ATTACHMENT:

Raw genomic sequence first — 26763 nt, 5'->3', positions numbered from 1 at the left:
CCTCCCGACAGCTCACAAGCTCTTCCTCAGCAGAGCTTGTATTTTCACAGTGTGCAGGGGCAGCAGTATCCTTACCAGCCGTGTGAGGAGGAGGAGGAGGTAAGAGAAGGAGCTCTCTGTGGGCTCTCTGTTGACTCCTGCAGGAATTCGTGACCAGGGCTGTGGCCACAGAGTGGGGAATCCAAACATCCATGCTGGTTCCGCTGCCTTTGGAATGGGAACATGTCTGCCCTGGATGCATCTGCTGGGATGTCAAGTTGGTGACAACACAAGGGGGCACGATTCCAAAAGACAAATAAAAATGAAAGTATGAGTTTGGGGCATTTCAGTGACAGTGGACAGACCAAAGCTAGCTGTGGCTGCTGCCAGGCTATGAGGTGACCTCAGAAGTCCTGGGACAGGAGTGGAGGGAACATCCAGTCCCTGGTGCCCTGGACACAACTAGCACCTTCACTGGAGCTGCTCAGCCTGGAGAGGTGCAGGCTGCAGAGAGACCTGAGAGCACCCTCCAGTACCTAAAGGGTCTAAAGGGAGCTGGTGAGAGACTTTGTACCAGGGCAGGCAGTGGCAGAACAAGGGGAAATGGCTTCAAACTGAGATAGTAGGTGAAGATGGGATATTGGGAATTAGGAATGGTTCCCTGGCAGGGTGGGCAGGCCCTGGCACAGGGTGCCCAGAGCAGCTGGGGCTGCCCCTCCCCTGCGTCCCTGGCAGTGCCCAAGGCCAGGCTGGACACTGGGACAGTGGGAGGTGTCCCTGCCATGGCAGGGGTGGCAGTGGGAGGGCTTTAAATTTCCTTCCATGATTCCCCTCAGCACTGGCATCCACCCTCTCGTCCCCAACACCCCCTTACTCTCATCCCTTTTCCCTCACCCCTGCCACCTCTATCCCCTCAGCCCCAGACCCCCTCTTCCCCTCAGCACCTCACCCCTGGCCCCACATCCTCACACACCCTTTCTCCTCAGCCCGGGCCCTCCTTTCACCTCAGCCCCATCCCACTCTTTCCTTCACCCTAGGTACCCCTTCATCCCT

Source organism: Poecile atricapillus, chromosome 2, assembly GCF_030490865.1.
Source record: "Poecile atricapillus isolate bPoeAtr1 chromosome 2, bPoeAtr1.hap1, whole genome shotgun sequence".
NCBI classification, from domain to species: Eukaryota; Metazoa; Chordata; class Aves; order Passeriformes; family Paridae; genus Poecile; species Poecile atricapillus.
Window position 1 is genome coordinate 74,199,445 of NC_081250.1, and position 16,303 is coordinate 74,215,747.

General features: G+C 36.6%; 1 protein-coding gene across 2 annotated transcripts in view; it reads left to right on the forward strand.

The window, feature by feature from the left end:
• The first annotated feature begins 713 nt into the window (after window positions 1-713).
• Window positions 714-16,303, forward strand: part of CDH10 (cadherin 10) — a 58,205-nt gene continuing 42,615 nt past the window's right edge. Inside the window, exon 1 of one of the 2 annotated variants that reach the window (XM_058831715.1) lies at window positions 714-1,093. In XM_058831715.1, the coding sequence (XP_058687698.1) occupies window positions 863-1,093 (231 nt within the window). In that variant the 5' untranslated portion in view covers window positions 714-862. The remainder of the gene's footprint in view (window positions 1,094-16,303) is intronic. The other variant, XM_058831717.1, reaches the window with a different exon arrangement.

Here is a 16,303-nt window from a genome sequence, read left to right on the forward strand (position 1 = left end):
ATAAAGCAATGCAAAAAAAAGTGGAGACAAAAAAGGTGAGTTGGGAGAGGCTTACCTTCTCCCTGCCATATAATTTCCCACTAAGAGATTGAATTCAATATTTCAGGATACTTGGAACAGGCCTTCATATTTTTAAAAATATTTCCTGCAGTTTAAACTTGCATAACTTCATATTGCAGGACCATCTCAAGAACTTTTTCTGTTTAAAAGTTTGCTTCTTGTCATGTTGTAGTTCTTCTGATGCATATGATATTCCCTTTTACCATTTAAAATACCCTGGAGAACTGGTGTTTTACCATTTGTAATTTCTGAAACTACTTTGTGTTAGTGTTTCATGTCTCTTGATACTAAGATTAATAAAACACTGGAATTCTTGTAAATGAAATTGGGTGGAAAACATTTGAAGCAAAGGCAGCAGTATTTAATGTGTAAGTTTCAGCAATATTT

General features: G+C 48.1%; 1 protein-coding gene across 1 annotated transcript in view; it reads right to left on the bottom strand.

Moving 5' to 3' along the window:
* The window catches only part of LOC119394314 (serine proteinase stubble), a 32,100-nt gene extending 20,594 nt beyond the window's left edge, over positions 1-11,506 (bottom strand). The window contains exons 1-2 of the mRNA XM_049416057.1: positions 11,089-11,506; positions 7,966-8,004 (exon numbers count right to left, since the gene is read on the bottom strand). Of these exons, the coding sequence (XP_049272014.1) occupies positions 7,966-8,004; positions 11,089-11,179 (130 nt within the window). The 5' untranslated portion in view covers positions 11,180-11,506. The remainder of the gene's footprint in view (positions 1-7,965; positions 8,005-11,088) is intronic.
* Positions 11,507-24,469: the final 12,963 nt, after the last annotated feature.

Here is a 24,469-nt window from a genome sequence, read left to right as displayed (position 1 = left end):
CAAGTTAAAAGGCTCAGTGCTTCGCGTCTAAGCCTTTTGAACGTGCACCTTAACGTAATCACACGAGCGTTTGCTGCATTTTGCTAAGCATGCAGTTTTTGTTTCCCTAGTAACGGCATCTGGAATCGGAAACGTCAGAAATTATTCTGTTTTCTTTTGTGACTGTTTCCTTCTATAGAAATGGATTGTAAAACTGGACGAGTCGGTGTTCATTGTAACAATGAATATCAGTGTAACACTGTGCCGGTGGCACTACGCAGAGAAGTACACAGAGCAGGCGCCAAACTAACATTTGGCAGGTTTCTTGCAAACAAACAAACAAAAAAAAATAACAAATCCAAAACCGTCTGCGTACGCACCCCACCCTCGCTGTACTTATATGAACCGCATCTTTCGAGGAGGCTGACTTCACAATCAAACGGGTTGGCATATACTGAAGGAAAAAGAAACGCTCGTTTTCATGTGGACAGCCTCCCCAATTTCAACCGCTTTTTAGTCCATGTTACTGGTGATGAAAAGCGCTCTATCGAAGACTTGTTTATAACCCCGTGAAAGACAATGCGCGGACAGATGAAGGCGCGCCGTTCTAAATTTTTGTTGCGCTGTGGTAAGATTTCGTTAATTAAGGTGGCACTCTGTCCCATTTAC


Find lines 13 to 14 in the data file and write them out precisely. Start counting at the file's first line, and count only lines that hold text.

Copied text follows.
General features: G+C 48.1%; 1 protein-coding gene across 1 annotated transcript in view; it reads right to left on the bottom strand.

Moving 5' to 3' along the window: